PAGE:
Before I give my review, let me say that going to Hawaii for the summer was the best decision of my life. I loved every second of it there and am already planning ways to go back. I made lifelong friends from Hawaii and all over the world, went on the craziest adventures, and lived in paradise. With that being said, Hawaii is what you make it. Like I mentioned in some of my previous sections, there were downsides to my trip. I had bugs in my room and I personally thought that CIS could have done a better job in certain areas, particularly excursions. Also, Hawaii is EXPENSIVE (when I was there gas was about $4.25 on Oahu and a gallon of milk was about $4.50, and that was in the non-tourist part of town). Things are especially expensive since we lived in Waikiki, the tourist hub of the island. However, you'll learn where to go to get the most bang for your buck. Also, one of the downsides is that I had to take the bus everywhere. Hypothetically, you could get a car or moped (we rented a car a few times on the trip), but the bus is the most financially sound method of transportation. The bus was often really crowded and took forever to get anywhere (for instance, campus was only about 3 miles away but it took 45 minutes by bus to get there). The bus stops pretty much every other block which explains the long trips. However, it goes all over the island which is convenient. Download "The Bus" app and learn how to use it! Also, again Honolulu is a BIG city. There are thousands of people there and often I felt overcrowded walking to and from places. Waikiki beach was especially crowded. But, if you walk 10-15 minutes east or west, you will find a beach that isn't nearly as crowded and is just as beautiful (I would recommend Duke Kahanamoku Beach next to Fort DeRussey Beach park). Also, there are beautiful beaches all over the island worth checking out. I would try to see as many of them as possible. Whether it's Sandy Beach to the east, Waimea Bay to the North, Lanikai Beach to the Northeast, or Yokohama Bay to the west, every beach on Oahu is beautiful it it's own way. Obviously surfing, paddleboarding, and snorkeling are musts. Also, Oahu has some of the best hikes in the world. Hiking was personally my favorite part of the trip. Visit www.unrealhawaii.com and go on the hikes there, it's amazing. There is just so much to do on Oahu. Definitely see what downtown has to offer (such as the Hawaii State Art Museum, Chinatown, and Iolani Palace). I would also recommend playing beach volleyball at Fort DeRussey. You don't have to be good at all and you'll meet so many people including locals and college age kids from all over the world. Also, look out for various festivals and events such as Eat the Street, First Friday, Lovefest, and so on. Again, what I'm trying to say is Hawaii is what you make it. We had two girls in our group go back home less than two weeks after we arrived because "it wasn't what they expected." Just be open to the experience and you will have a blast. Be outgoing, make friends, see as much as the island as possible, and have fun. I was determined to make the most of my time in Hawaii, and I LOVED it.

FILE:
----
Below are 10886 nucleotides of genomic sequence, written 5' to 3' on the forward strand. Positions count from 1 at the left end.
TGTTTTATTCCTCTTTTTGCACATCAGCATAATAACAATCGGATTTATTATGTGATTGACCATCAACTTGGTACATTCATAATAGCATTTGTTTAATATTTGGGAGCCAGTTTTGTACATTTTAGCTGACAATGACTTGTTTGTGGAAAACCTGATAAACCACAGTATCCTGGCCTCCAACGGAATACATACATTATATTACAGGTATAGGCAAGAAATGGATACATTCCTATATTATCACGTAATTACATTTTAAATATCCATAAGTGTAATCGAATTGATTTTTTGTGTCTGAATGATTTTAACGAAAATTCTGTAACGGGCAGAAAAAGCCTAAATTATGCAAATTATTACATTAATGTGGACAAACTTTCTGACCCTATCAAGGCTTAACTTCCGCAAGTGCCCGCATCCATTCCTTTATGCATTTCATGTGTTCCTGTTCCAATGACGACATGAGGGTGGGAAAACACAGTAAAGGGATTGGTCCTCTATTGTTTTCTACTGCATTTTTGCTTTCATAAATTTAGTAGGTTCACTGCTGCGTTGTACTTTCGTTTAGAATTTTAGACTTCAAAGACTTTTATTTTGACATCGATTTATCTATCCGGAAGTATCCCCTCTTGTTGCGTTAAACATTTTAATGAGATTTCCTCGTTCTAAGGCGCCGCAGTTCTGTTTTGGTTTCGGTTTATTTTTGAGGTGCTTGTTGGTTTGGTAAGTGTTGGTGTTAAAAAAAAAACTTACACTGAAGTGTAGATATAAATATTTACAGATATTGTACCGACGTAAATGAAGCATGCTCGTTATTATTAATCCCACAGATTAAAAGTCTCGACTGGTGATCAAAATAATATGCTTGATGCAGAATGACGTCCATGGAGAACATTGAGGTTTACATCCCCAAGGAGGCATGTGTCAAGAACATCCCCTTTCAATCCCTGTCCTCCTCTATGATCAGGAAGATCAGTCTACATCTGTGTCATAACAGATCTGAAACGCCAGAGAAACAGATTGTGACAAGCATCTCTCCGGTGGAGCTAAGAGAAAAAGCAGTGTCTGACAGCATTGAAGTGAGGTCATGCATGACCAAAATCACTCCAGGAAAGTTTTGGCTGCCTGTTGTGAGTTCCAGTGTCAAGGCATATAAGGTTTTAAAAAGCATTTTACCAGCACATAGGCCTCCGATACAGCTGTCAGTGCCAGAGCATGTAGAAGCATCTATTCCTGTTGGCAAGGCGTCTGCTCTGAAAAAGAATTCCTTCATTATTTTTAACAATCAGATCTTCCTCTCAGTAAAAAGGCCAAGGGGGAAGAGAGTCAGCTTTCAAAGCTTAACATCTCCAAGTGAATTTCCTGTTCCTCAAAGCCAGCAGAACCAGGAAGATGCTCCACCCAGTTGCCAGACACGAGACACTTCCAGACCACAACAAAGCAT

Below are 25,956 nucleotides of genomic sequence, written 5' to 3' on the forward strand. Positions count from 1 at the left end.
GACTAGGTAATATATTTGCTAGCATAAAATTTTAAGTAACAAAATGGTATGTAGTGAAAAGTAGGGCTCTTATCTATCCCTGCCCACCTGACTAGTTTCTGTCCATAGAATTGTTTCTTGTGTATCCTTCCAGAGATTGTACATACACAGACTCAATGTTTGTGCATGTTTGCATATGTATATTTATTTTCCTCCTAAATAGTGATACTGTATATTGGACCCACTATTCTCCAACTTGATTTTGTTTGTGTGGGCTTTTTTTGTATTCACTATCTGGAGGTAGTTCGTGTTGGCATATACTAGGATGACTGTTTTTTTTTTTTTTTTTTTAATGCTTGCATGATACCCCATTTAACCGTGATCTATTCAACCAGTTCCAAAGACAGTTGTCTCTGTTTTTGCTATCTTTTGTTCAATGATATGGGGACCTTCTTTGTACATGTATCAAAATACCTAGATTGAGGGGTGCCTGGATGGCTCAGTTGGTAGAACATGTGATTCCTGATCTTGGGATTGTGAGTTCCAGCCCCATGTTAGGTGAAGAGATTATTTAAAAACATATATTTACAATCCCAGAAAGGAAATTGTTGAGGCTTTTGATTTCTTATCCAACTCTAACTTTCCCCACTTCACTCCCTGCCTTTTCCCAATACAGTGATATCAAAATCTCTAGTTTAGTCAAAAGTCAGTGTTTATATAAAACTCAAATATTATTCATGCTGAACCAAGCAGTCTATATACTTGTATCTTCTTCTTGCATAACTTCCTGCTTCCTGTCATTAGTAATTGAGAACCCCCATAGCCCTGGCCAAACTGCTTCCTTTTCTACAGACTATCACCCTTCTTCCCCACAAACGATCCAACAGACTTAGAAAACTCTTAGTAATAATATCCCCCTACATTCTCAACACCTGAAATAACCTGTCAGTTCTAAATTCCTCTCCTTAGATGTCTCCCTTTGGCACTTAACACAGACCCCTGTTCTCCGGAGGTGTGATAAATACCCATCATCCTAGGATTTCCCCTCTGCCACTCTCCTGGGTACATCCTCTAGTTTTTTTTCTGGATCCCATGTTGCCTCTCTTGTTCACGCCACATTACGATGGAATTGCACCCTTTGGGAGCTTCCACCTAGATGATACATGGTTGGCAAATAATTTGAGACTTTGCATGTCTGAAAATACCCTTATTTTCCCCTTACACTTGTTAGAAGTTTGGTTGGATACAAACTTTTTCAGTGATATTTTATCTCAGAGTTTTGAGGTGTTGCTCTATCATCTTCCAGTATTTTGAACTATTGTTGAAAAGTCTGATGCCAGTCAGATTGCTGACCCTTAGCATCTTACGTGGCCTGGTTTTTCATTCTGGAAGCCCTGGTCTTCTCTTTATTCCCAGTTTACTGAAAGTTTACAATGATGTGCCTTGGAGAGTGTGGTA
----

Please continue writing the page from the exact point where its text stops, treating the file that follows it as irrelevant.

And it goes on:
Academics: